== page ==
In this website I share aspects of my life and work: the shifting kaleidoscope of learning, teaching, activism, artwork, and gardening that nurtures and inspires me. I want to spread this good stuff around. I believe the world needs people who are fully alive to the challenges and dangers we face as a human community, and to the many possibilities for beauty and meaning, creating a genuinely secure and sustainable future. If you find something useful here, please pass it on.


What’s New

Oxford University Press will publish
Gendered Lives: Intersectional Perspectives
for fall 2019 classes.

An essay, Demilitarization for Social Justice,
published in the journal Feminist Formations

A blog post in the journal Social Justice:
US Standoff with North Korea:
Why Talk Is the Only Realistic Option

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Writing helps me to sort out my ideas, explore my values, and seed new thinking. I write to share information, honor activist work, and participate in community. I’ve published books, essays in anthologies and journals, and short articles, opinions, and manifestos in newsletters and websites. Much of my writing grows out of activist involvements. Some of it is co-authored or inspired through ongoing discussions and collaborative work. I believe it’s important to record what we do as activists to have an account of events and activities and the thinking behind them. Take a look at my books, essays and articles.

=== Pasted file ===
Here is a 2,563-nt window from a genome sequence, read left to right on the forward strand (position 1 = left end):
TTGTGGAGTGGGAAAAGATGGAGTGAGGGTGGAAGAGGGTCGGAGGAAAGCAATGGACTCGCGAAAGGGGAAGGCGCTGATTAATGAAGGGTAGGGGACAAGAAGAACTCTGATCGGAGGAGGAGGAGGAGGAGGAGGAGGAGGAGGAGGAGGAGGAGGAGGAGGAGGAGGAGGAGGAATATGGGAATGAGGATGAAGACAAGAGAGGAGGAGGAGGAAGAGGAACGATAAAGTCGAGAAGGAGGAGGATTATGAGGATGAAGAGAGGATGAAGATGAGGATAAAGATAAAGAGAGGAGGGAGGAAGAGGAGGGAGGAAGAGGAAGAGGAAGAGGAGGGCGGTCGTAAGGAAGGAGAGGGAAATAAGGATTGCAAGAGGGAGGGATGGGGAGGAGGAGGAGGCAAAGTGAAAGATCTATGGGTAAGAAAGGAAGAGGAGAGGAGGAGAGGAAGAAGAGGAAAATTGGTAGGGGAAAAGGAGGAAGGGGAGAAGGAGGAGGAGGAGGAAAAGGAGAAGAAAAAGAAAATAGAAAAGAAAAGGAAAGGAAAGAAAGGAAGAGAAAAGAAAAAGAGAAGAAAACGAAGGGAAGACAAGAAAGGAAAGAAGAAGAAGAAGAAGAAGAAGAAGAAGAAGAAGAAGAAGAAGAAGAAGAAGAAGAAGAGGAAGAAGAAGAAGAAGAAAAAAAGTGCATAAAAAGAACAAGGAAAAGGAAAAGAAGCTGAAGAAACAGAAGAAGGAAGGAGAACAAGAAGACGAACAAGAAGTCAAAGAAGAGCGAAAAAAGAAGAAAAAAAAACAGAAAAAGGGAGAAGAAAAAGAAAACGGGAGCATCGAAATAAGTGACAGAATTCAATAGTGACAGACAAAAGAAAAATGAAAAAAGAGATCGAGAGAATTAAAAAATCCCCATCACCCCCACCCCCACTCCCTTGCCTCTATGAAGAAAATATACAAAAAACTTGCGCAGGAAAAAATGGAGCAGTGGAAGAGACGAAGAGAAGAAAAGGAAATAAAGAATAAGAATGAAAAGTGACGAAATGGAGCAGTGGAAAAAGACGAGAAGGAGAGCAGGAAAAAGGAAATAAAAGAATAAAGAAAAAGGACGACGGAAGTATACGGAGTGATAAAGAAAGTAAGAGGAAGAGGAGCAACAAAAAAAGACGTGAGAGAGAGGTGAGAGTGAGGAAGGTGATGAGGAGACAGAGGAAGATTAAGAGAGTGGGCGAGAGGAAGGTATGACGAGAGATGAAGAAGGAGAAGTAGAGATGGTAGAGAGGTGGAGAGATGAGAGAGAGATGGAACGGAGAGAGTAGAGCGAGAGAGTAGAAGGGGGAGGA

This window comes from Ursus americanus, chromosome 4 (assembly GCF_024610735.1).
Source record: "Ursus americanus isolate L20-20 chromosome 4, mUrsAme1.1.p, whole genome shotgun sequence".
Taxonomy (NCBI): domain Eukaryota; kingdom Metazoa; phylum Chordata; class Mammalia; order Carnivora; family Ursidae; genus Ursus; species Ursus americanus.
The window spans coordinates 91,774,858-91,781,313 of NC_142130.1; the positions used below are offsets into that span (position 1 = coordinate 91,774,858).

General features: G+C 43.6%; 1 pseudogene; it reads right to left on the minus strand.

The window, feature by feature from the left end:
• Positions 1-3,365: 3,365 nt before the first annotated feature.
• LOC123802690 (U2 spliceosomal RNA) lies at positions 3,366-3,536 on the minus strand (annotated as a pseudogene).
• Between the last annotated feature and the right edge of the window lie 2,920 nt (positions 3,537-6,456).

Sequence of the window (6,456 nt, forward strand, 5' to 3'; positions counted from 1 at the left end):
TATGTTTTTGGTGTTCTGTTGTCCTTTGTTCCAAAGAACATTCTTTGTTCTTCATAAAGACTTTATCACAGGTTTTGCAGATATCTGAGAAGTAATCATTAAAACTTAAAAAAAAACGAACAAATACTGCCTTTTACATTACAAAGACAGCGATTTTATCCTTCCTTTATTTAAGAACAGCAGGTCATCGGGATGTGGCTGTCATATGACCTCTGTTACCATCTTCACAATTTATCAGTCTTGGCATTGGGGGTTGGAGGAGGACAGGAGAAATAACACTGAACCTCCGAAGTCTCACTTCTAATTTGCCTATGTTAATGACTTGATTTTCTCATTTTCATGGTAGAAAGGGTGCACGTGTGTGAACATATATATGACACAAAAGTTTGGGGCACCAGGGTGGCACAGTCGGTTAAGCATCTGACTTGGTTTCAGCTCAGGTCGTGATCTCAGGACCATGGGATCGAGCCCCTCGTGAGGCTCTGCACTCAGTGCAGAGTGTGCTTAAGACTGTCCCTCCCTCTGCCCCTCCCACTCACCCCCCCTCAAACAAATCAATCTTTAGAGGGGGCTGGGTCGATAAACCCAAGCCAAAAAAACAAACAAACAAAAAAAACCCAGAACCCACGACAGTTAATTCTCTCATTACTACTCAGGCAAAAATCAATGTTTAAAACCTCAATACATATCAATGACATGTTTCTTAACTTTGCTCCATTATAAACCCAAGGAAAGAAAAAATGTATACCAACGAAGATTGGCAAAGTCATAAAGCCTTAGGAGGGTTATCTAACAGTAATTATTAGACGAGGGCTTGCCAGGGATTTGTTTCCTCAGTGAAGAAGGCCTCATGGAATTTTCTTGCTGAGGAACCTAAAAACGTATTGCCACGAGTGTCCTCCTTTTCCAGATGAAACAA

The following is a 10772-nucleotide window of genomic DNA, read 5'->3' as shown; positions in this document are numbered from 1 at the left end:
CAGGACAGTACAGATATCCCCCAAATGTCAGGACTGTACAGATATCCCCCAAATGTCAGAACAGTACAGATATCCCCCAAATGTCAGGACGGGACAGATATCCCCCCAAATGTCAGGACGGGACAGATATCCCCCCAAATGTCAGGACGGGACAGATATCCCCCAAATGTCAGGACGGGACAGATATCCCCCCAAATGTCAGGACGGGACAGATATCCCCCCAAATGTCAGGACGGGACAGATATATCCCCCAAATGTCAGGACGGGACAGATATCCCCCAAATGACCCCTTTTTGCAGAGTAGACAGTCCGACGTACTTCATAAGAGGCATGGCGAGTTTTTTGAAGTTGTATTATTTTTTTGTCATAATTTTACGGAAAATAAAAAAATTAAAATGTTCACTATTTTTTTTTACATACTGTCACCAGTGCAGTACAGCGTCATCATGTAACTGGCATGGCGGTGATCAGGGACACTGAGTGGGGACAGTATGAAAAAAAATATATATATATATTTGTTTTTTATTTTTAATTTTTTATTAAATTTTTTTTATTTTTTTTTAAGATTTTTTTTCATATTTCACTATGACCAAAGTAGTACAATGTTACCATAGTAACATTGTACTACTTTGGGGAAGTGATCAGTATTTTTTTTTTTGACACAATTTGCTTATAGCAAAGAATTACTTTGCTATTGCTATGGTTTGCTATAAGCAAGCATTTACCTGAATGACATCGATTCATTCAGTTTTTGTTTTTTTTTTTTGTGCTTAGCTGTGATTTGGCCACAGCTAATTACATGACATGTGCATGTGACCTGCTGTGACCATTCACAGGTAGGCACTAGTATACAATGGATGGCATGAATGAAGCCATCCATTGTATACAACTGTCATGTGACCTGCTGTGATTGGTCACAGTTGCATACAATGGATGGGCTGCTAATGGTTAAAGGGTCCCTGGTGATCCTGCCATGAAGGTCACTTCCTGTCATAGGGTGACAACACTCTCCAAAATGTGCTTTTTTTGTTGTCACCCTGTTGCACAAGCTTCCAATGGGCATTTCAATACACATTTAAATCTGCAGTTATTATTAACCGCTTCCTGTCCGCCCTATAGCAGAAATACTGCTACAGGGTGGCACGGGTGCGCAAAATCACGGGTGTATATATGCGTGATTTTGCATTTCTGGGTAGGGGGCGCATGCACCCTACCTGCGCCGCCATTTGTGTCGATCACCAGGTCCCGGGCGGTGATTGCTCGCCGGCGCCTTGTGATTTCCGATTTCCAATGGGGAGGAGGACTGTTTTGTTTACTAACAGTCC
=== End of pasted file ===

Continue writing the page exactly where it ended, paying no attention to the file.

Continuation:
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Over the past 30 years I’ve taught courses in women’s and gender studies, environmental studies, political science, and sociology at various US colleges and universities. I’ve also been involved in more collaborative community education projects. These include screening the documentary, Living Along the Fenceline, helping to stage Fashion Resistance to Militarism, an anti-military fashion show, and participating in celebrations of resistance to systemic violence against women. At its best, teaching is also learning and leads to new insights, new writing and activist projects, and perhaps new teaching.  [more on Teaching]



The activist efforts I’ve been involved in all have their public face— gatherings, protests, statements, and images. And they involve patient work behind-the-scenes: talking with others, crafting emails, licking envelopes, organizing meetings, assessing the political moment, and reflecting on what has been accomplished. Relationships are central, working with our heads, hearts, and hands to communicate our beliefs in ways that also feed and inspire us. [more on Activism]

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The tactile nature of fabric is irresistible—soft silk, springy wool, stout linen. It invites you to touch so as to “see” it more clearly with your hands. My mother, grandma, and aunties first taught me to sew, knit, embroider, and crochet as I grew up. I sifted through the button box for hours, sorting sizes and colors. I loved featherstitch and making French knots—and still do. I learned about nuno felting more recently when a friend exhibited her work. It was entrancing. I came straight home to search the Web on how to do it. Since then I’ve tried my hand at making small felted pieces, scarves, and woolly pots. [more on working in fabric]


...  and Other Materials

I’ve worked in clay and with paper, also tactile materials. Currently I’m making small art books and cards, which are easy to do on the kitchen table. 

Then there’s the garden. I scatter seeds, water and feed, place orange marigolds alongside blue lobelia, leave cabbages to go to seed, or deadhead roses to force new growth. My interventions help me to feel involved, but plants are their own living beauty of course. Their magnificence has so little to do with me.
[more on making art]